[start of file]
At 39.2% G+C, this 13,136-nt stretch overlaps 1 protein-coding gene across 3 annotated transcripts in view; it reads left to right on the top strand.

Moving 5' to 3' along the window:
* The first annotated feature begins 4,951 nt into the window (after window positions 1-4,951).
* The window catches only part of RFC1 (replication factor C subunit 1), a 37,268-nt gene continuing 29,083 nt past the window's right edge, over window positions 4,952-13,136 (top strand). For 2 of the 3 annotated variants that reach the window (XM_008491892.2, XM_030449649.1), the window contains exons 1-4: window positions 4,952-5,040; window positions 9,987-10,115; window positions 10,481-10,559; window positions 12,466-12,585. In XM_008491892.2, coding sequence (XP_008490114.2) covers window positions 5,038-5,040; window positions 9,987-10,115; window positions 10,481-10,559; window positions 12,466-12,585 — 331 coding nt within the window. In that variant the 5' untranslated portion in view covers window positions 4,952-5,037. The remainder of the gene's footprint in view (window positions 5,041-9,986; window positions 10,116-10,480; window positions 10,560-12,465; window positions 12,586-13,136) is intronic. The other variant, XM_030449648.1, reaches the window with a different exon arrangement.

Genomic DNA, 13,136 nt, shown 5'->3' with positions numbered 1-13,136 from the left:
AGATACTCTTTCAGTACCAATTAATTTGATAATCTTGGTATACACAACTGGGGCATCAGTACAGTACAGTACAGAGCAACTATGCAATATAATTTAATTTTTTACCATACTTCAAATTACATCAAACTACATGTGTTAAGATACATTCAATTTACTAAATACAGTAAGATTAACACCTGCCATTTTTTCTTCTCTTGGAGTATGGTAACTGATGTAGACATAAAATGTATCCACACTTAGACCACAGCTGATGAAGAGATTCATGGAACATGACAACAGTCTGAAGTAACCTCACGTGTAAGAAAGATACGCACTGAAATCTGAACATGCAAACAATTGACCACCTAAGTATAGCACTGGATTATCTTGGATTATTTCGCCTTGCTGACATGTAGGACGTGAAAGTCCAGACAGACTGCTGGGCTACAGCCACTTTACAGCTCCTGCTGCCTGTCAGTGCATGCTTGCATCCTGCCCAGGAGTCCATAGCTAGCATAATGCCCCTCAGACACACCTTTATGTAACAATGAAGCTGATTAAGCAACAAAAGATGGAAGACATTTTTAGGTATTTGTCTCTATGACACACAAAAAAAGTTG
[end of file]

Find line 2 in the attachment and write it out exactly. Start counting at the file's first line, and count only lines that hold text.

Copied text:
Moving 5' to 3' along the window: